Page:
Thursday, December 16, 2010

The Forces To Be Reckoned With

Suspension of the above forces to be reckoned with does not make me sad. Everything happens for good reasons and their suspension just shows how insecured BN government is. This suspension further aggravates the existence of BN in near future, now the snap poll is just around the corner.

An injustice somewhere is an injustice everywhere, BN.

Meanwhile, I call upon my fellow brothers and sisters to do what Ralph Waldo Emerson once said, "Great hearts steadily send forth the secret forces that incessantly draw great events".

May the forces be with us, all!

Friday, December 10, 2010

Fi-sha's Cat

I've recently moved to a new place, somewhere near my sister's place so my parents could be near to her and their other two grandchildren, my First and Second Angel. It took me less than a day to decide and made necessary arrangement to move in. Last night, the landlord came over and he was happy to see that now his house is well taken care of and feels so much homey. All credits go to Mak and Ayah refuse to 'chill out a bit' (Read: they surely don't have have to mop, vacuum the whole unit and wipe every single surface every single day since I ain't longer a little child, rummaging through my 'toys', doing my handcrafts with paper cuts and pencil lying all around nor walking around the house with muddy feet :D but since OCD runs in the family, I succumb to 'their obsession').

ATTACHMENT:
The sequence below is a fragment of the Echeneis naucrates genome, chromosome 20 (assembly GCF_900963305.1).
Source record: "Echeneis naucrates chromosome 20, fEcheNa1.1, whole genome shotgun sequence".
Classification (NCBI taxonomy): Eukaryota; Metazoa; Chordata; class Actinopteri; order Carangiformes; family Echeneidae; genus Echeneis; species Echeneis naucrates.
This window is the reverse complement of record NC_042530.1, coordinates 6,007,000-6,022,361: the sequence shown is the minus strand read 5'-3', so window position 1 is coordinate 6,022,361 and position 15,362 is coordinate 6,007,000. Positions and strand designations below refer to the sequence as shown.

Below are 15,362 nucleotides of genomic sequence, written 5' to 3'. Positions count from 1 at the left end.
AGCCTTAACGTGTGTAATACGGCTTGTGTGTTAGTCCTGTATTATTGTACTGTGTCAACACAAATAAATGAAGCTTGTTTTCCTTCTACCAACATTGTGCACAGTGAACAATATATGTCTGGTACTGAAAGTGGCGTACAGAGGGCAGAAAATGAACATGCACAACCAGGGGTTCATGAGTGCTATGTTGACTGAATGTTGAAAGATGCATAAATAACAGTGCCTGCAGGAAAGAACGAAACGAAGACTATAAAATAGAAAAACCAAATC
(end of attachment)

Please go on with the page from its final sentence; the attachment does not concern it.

Our house, somewhere near some peak of the universe, is still almost fully furnished (which makes me tinkering around the idea of homestay or rental to the growing population of nearby university's professionals) with my cats and garden fending their ownselves. Frankly, I never failed to pray for their wellbeings every day but of course, I still worry for them, especially Mulan.

Mulan came along into our family 10 years ago. Although I could sleep like a log through blaring sounds and glaring lights, her meow-ing woke me up around 2.30 am. I peeped through my window and saw a grey-and-white kitten of 4 months old. Her meow-ing grew louder as she set her piercing eyes on mine and started to climb up the wall successfully and let herself in. I may look cruel yet I have softest spot for animals. So, i carried her to the kitchen, poured her some biscuits and she devoured it with such gutso. Later, after she 'cleaned up' her face with those cute paws, she helped herself onto my bed and found her place in between my legs. And the rest is history. Today, Mulan is a dominant female around the house, a stubborn and tempestuous lone ranger (just like her owner - :D we mirror each other!) - who remains the only cat that could climb up to my 2nd-floor room every single day, without much efforts considering her voluptuous size.